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Chevalley's Theorem:

$(A,m)$ : a complete local ring.

${a_n}$ : a descending sequence of ideals with $\bigcap a_n=(0)$

Then for each $k$, there is an $n(k)$ s.t. $n\ge n(k)$, $a_n\subset m^k$.

Can you give a counterexample if $A$ is not complete?

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The title is not appropriate, this would be no counterexample to Chevalley's theorem. – YCor Jun 20 '13 at 11:36
Following the above comment I changed the title. @Yves Cornulier: it is IMO frequently better to just make such a change (and document the reasoon via a comment) as opposed to just pointing out its necessity. (OP can still rollback or chose something still different if they want). – user9072 Jun 20 '13 at 13:42

I saw an example posted, but then it disappeared. Here is a counterexample (roughly the same as I remember seeing posted). Let $A$ be the local ring of $k[x,y]$ at the maximal ideal $\mathfrak{m} = \langle x,y \rangle$. Embed $A$ in its completion, $\widehat{A} = k[[x,y]]$. Let $p(x)$ be an element in $xk[[x]]$ that is not in algebraic over the local ring $k[x]_{\langle x \rangle}$, e.g., $p(x) = xe^x$. Form the ideal $I = \langle y - p(x) \rangle$ in $\widehat{A}$. For every integer $n>0$, let $\mathfrak{a}_n$ be the ideal in $A$ that is the intersection of $A$ with $I + \mathfrak{m}^n$. By Krull's Intersection Theorem, the intersection over all $n$ of $I+\mathfrak{m}^n$ is just $I$. Since $I\cap A$ equals $\{0\}$, it follows that the intersection over all $n$ of $\mathfrak{a}_n$ equals $\{0\}$. Yet for every $n$ and for every $k\geq 2$, $\mathfrak{a}_n$ is not contained in $\mathfrak{m}^k$.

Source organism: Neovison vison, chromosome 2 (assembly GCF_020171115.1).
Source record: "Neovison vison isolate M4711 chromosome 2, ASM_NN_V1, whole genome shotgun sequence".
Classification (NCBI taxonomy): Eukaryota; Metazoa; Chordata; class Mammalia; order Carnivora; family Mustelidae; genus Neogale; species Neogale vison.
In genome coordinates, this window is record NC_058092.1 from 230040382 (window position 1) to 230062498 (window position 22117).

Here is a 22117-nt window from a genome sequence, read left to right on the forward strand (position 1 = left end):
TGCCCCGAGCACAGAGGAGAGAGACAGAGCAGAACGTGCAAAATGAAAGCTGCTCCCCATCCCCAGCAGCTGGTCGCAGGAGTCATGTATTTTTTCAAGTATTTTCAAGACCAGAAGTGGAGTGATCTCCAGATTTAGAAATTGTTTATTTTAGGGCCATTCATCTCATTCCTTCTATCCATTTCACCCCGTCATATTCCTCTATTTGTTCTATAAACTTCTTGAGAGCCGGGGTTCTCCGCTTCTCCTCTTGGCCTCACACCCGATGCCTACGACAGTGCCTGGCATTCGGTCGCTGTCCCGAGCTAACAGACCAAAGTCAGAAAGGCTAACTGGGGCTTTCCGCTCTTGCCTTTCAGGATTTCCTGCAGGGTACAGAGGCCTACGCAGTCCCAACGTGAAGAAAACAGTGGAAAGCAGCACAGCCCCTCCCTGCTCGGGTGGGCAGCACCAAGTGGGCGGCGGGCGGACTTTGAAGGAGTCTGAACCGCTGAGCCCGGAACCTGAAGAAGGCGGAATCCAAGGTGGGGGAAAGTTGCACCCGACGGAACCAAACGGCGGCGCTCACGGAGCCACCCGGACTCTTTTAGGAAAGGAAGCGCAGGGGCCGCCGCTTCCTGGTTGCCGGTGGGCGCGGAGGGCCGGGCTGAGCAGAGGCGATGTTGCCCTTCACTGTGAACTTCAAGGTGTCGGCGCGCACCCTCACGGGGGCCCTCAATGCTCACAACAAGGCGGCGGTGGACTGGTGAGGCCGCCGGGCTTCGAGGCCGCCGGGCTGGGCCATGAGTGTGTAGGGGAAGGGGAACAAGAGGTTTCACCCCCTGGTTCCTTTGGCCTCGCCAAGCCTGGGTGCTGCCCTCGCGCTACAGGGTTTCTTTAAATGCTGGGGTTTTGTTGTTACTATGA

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Let $R = k[x_0,\dots]$ a polynomial ring over a field with infinitely many variables, and put $\mathfrak{m} = (x_0,\dots)$ the ideal generated by degree one homogeneous polynomials(that is, the variables). Put $A = R_\mathfrak{m}$ and by abuse of notation just write $\mathfrak{m}$ for the maximal ideal of $A$.

Define $a_n = (x_0^{\max \lbrace n,0 \rbrace }, x_1^{\max \lbrace n-1,0 \rbrace }, x_2^{\max \lbrace n-2,0 \rbrace }, \dots, x_i^{\max \lbrace n-i,0 \rbrace }, \dots)$. That is, $a_1 = \mathfrak{m}$, $a_2 = (x_1^2,x_2,x_3,\dots ) $ and so on. Clearly $a_{n+1} \subsetneq a_n$, and $\cap_n a_n = (0)$. But also by construction for any $k>1$, no containment $a_n \subset \mathfrak{m}^k$ holds for any $n$.

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Your first example is fine (although non-Noetherian). Your easier example is not okay: the element $x_2$ is in each of those ideals. – Jason Starr Jun 20 '13 at 13:42
Yes, thank you, I'll remove it. – John Stalfos Jun 20 '13 at 15:04

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